It seems sadly fitting that our journey into the centre of Bristol takes us past the rubble-piled site of The Old Firestation, the former home of The Invisible Circus. Spending years with the promise of this waiting in the shadows, they defiantly turned the empty shell of that corner plot into a magic portal, with their audiences consistently arriving at the gates in droves to be transported from the dark of the city street.
These shows have since lost their names to other memories, but I vividly remember the intensity of the experience. After spending days constructing costumes, we stepped through those gates alongside other bedecked revellers into the festooned courtyard. The tumbledown service building was remade again and again; once the yard was a bustling cacophony of Victorian-esque carnival stalls and vendors, with the merry tunes of their standout band washing down from their sky-high cell, dressed in prison stripes. Next it was the Mexican Day of the Dead celebration, the crisp November night full of painted faces, candles and vibrant orange marigolds. Finally, we stepped through into a grimey Steampunk future; each time we revellers were treated to a sparkling display of circus talent – high wire, trapeze, silks, slackline, acrobats – all strung together by the slightly sinister but simultaneously jovial Ringmaster of Ceremonies.
Having been so absorbed by these immersive promenade shows, I was unsure how this would translate into a theatre setting. As the hubbub of voices died down around us in the pit of the theatre, a knot of nervous excitement formed in my stomach. The simple backlit white cloth of the curtain cast the distorted shadows of our newest characters out into the audience. Appearing out of the dark with his squashed top hat and joker’s grin, our narrator would again be the Ringmaster; the Puppeteer. His gritty voice filled the theatre with a collection of witty opening lines artfully delivered; I knew right there and then I was not to be disappointed.
The hapless heroes of this tale were steadily introduced, their histories formed by skilfully choreographed movements and carefully delivered words. My throat closed up for the first of many times as the life of a child was literally unwound by the players with a simple length of white swaddling pulled from the mother’s arms. These heartwrenching moments were balanced by the gleeful and the joyful – one young girl’s quest for a tantalising red balloon ran alongside another’s sweet-tooth temptation – a Hansel and Gretel trail of candy canes laid by the Ringmaster.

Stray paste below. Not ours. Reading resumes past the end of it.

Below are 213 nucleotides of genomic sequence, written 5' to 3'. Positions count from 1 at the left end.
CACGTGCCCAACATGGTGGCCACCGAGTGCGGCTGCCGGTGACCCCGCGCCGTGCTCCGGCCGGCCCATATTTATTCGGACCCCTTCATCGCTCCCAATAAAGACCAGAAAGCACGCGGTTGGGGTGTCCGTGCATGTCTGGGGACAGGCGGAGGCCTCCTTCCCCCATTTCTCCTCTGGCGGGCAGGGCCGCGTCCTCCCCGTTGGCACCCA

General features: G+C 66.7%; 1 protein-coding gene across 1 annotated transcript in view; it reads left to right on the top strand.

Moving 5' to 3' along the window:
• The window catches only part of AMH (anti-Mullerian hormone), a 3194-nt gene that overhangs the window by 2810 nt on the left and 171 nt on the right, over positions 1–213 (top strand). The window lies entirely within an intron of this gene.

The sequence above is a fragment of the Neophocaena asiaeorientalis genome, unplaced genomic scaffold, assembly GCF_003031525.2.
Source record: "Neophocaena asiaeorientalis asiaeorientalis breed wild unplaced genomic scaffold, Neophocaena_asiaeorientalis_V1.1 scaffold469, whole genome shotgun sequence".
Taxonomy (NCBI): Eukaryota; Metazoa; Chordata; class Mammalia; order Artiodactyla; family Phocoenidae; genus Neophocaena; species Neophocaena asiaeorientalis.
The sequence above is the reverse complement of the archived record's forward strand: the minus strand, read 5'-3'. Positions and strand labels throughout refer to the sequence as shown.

These candid, poignant yarns of the different characters’ were woven cleverly together into a captivating tapestry, accented by the seemingly effortless skills of the circus troupe. The girl seeking the red balloon is freed by the trapeze, the wild-eyed wolf girl escapes her group of captors via her breathtaking pole performance and the sweet-toothed daughter cuts the strings of the Puppeteer. In time the broken-hearted mother reigns her grief and flies skyward on an umbrella of ebony crows; the guild-ridden father unmasks his shame to the applause of his mastery of the slackline. The Puppeteer’s hounded attendant climbs free of his ropes in unbridled, gleeful expression on the ukelele. And all the while, the frankly outstanding band draws out the emotions of the audience, leading us in a wandering journey through the joy and heartache, ultimately conquering the Ringmaster on behalf of the others.
This dark and beautiful narrative was both tragic and ecstatic, moving me from uncontrollable laughter to the point of tears. Not for the first time in my life I want to run away with the circus; had it not been the final night, I would have undoubtedly returned for another performance (if not just stayed forever). The Invisible Circus had yet again transported me, this time without me even having left my seat.